The Role of Mythology


Happy new year everyone!  I hope all my readers (however few of you there may be) had a great new year’s eve and are now enjoying new year’s day!

What is the role of mythology in our brand of spirituality?  Does it play a role, and if so, how big of a role does mythology have?  Most everyone is introduced to the various gods and pantheons through story.  How does this affect the way in which we work with the divinities?  Does it affect the way we work with them?  I won’t pretend to have answers.  There may be no definitive answers.  Like many things in paganism, the answers are probably highly individual.  But the questions made me curious to think on the subject some.

In mythology, each deity is identified with certain characteristics, some of which are unique only to that deity and some of which are shared.  The stories relate each god’s personality and the actions they would take when placed or involved in certain situations.  What do these stories mean to us?  Are they only stories?  Or do these stories, which have lasted thousands of years and which the ancients used to “define” their gods, actually express the energy of the gods and the deities we work with?  Athena, for example, in the mythos is considered a wise goddess, virginal, brave, intelligent, and courageous, while at times petty and jealous like any human being.  Do the myths in which she is involved and which detail those qualities actually express the energy which is that goddess?

Are myths nothing more than guides to what those gods are like?  The role of mythology in pagan belief must vary, but its role could be a kind of guide to what the gods are like, or the role could be a definition of those energies, or the role could really be nothing at all.  The third option, however, does not explain anything, nor does it explain why people are introduced to their particular gods by way of these very myths.  So then what is the role that mythology plays?  I can only conclude that the myths are guides to what the energy of the gods is supposed to be for each individual deity, and these stories tell us what the gods are supposed to be like and how we could expect them to react to us.  I find it very difficult to believe that these amazing stories, passed down for countless generations and then written down for even more people to read, and given an importance not granted to most other literary works, actually mean nothing in terms of the spirituality of pagans who work with the gods and divine energy.  Even non-pagans have their myths: the Bible is the Christian mythos, the Torah the Jewish, etc.  If these stories were not supposed to have meaning, were not supposed to convey something about the gods, then why bother going to all the trouble of repeating and then writing them over and over?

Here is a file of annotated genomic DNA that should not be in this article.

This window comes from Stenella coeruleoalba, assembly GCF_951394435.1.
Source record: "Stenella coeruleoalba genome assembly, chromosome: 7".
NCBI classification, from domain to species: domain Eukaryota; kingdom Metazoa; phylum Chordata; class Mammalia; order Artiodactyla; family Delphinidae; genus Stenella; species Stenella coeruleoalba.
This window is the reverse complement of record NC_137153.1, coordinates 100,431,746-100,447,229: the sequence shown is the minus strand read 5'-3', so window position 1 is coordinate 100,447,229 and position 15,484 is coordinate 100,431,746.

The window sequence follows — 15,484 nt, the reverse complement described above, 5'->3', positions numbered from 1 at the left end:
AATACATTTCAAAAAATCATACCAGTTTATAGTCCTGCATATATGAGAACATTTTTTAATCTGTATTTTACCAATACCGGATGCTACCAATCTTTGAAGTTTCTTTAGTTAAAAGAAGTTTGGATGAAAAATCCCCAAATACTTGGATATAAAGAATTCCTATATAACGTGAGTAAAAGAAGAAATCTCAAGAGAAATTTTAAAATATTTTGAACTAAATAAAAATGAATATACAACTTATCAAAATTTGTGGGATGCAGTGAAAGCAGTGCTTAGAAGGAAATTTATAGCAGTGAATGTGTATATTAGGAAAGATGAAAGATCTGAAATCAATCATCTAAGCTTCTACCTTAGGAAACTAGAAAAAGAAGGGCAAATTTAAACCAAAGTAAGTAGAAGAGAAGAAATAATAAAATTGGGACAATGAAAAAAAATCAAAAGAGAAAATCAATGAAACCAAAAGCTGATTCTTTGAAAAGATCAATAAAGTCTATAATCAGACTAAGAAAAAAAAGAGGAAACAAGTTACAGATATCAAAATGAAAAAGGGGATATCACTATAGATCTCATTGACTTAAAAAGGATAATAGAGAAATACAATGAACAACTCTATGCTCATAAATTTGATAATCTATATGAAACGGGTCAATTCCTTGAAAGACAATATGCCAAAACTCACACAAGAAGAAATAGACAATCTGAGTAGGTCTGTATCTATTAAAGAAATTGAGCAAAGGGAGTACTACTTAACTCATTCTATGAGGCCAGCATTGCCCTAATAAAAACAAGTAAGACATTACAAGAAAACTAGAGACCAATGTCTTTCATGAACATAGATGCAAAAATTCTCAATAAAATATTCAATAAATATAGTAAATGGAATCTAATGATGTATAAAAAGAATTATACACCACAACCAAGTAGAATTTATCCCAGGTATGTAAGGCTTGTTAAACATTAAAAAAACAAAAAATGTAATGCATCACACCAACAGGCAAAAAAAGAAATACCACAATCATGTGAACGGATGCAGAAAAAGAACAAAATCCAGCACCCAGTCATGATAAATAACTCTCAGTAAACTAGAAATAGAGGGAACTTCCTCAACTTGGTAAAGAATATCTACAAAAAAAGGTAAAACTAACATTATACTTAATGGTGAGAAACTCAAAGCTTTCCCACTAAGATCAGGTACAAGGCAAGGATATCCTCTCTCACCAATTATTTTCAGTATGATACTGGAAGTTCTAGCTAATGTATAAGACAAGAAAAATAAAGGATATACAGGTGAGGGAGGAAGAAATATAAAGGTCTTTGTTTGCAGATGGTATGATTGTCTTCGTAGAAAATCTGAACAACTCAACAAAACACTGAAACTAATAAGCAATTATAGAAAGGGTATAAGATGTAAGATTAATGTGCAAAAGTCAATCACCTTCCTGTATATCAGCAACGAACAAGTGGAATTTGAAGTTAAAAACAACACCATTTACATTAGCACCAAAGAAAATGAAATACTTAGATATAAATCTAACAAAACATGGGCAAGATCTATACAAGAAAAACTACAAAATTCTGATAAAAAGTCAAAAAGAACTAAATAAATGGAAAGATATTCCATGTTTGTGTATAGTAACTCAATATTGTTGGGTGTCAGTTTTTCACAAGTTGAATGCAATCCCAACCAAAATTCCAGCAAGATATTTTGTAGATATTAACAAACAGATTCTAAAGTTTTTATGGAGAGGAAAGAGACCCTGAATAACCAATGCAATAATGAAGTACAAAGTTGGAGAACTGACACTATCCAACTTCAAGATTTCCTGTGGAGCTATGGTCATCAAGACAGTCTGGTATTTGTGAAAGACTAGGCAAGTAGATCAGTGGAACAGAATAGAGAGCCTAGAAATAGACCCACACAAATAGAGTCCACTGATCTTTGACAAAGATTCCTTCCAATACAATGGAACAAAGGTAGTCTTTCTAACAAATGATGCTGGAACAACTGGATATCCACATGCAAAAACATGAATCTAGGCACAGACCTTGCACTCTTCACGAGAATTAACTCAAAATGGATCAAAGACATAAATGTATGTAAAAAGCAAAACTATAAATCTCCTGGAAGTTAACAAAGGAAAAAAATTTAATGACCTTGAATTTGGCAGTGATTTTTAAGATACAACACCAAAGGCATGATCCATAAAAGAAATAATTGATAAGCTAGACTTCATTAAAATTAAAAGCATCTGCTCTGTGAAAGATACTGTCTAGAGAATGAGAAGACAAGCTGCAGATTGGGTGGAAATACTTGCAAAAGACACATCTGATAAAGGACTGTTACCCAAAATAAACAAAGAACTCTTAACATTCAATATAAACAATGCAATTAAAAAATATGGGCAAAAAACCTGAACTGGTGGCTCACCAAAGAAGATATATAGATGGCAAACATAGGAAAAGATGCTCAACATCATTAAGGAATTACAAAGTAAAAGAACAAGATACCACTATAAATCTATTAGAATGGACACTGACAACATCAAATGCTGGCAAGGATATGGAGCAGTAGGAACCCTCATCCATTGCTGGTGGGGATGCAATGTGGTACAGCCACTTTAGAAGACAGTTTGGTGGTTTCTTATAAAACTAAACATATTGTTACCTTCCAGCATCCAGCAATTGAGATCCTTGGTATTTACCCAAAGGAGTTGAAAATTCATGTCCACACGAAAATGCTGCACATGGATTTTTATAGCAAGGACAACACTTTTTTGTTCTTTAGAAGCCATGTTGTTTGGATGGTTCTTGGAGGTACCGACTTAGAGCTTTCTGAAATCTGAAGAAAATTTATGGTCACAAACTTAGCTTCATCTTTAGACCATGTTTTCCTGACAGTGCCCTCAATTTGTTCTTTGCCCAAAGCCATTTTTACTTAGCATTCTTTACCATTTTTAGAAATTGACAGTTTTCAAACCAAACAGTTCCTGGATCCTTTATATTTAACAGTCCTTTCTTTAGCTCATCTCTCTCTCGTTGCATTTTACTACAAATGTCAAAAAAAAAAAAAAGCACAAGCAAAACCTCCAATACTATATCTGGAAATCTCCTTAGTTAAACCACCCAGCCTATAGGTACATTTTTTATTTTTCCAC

There are also archetypes within mythology, and the notion that every civilization shares certain foundational myths, such as the flood myth, the resurrection myth, etc.  Joseph Campbell did a great deal of fantastic work on the subjects, which is also related to Carl Jung’s psychological notion of the archetype.  It’s worth reading Campbell’s various works on mythology and archetypes.  See his foundation’s site for more information.

Signature unavailable. Sita is working on it!**If this post is not up to the usual standard, I apologize.  I’m still exhausted from the New Year’s party I was at last night/this morning.

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2 responses to “The Role of Mythology

  1. I’m sure you have a lot more readers then you think you do! Also, your post was wonderful as always! I think Mythology shares with us the same things that stories our parents tell us do:

    It tell us about the subject
    It teaches us an important lesson (or many)
    It teaches us about another time and another perspective
    It shows us the complexity of life and people as a whole

    but I also think that myths as relating to the super-natural (in the classical usage of the word) also do teach us about energies and magick and beliefs. You have a great ending point – there’s a reason these stories are passed down.

  2. Happy New Year!
    Your post is up to your usual standard, so no worries. Well, at least writing-wise, but content-wise, I find it bothersome. You pose all of these wonderful questions to consider and then only hint at a possible solution for two of them. It was like a first day lecture in a classics class. So much interest and full of promise of a good time and then time is up, class is over. And we, the class, is left feeling unsatisfied and wanting more. But, you, the professor, did warn us at the beginning that it would be like that. I’m just sad to feel that way, I hope you continue with posts following up to this, it seems like a good start of a very interesting topic. 🙂

    A New Years Party would have been a legitimate reason if this article was poor, which it wasn’t, that’s certainly a step up from my evening. I spent my evening re-watching Avatar in 3-d then re-reading Mary Renault’s Theseus story, The King Must Die in a Irish Pub while some local cover band butchered classic rock songs from the past 30 years.

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